A truly fair system for funding Illinois public schools should include all of the state’s school districts, including Chicago.
The Democrats who control the Illinois legislature don’t see it that way, however.
A new school funding proposal, the Evidence-Based Funding for Student Success Act, or Senate Bill 1, has been created in part using recommendations from a bipartisan commission that met for 18 months. It calls for a formula that uses 27 components to ensure that school districts with lower funding levels receive more state aid, without penalizing wealthier districts.
Although there is agreement on much of the bill’s provisions, the plan passed in May on an almost party-line vote, because rather than treat Chicago Public Schools the same as the rest of the state, SB 1 calls for a $250 million block grant to the city’s schools. It also calls for a $221 million payment to CPS to help bolster its pension fund.
Democrats expected a veto of the legislation and again are following House Speaker Michael Madigan’s playbook: Create a crisis in order to pressure opponents and get the best deal possible for Chicago.
The tactic worked to gain passage of a state budget in June, when the looming threat of the state’s credit rating being reduced to “junk” status, among other doomsday scenarios, provided enough leverage to persuade some Republicans to vote for a 33 percent income tax increase without any meaningful reform.
This time, the leverage is more than $6.7 billion in state payments to public school districts, some of which say they won’t be able to hold classes for long without the money. The first payments are due Thursday, a deadline the state seems certain to miss.
Although the bill passed in late May, it was not delivered to Gov. Bruce Rauner for two months, and Tuesday, Rauner issued a promised amendatory veto, striking the $250 million block grant, calling for the pension funding to be addressed in the pension code and eliminating other provisions designed to benefit CPS.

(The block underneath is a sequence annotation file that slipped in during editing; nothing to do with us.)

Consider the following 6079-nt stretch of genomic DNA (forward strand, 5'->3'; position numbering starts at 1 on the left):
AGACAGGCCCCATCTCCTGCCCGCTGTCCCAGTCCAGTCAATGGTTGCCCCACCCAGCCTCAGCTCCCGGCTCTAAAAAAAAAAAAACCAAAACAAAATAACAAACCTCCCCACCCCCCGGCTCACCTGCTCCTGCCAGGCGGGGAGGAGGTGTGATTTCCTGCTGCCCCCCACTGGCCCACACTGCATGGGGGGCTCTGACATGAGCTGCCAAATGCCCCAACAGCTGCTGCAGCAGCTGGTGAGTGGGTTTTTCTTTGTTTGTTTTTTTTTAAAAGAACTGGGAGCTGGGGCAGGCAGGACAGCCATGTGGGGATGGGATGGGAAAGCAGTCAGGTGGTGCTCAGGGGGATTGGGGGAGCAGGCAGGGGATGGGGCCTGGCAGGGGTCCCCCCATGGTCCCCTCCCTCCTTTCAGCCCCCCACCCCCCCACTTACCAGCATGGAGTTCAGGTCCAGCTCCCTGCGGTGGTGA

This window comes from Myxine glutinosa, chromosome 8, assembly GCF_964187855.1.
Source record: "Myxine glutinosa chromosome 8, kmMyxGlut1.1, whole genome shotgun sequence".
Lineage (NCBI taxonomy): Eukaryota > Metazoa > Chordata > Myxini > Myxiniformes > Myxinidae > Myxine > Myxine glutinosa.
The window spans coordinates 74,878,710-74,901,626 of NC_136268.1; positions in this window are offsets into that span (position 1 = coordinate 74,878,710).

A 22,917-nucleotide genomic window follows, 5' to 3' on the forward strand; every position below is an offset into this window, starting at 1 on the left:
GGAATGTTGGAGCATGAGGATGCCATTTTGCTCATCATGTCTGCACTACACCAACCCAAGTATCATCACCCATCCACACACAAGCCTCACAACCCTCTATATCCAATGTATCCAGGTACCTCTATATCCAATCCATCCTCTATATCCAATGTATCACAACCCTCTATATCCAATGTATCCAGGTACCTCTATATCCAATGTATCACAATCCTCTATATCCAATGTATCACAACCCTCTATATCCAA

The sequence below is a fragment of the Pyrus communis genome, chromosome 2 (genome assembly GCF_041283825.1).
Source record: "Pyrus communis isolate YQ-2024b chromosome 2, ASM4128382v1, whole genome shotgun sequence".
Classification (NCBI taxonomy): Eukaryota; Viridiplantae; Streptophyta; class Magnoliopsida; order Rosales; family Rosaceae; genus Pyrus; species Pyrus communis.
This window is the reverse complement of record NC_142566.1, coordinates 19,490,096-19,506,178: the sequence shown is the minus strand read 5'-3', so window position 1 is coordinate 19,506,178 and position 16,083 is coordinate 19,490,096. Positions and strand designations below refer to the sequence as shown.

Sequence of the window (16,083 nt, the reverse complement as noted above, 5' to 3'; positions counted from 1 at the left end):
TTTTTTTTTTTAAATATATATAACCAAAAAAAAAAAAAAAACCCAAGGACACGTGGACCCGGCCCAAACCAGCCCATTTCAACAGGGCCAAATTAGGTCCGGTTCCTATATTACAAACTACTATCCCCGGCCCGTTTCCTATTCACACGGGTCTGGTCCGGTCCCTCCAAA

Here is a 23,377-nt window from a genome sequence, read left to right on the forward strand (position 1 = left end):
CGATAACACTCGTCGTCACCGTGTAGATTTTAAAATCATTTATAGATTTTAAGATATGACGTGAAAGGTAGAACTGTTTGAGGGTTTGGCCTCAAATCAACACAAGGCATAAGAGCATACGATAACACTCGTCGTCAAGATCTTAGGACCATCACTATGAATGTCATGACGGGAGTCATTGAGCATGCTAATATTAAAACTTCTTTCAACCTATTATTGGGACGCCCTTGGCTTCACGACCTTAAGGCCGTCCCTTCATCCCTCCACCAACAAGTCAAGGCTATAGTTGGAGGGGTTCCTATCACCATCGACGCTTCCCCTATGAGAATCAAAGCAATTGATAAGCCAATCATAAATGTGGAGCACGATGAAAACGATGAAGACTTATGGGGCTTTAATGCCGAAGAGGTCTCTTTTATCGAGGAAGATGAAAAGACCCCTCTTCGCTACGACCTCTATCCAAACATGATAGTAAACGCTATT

Rauner claims that by removing the block grant and instead distributing it according to the new formula, school districts around the state will receive more funding, while Chicago students will receive a fair share.
The Illinois State Board of Education, which is charged with calculating the effect of the bill as amended, has yet to release figures.
The payment for CPS’ pension system could remain, Rauner said, but it would have to be included in the state pension code, rather than the school funding bill.
Lawmakers will need a three-fifths majority vote to either override Rauner’s veto or uphold it. The more likely option is a reworked plan, hopefully one that will result from negotiated compromise.
Funding for schools should be distributed equitably, and if the new formula works, then Chicago’s schools should get their fair share without special provisions.
However, CPS also is losing enrollment – and districts with declining enrollment should receive less money. After all, we pay taxes to educate students, not to prop up school districts.
Democrats said Rauner’s amendatory veto would ignore the effects of the property tax cap on some districts, and would count the full value of property in tax increment financing districts, when school districts in fact cannot access that revenue.
Those factors merit consideration. So, too, does the tremendous property tax burden already weighing down many homeowners in Illinois. When Chicago gets special treatment, the state’s other homeowners have less chance of tax relief in the future.
Above all, we urge lawmakers not to submit to the squeeze play Democrats have devised once again. Let the new formula they have devised do its work and equitably distribute money to all of Illinois’ school districts.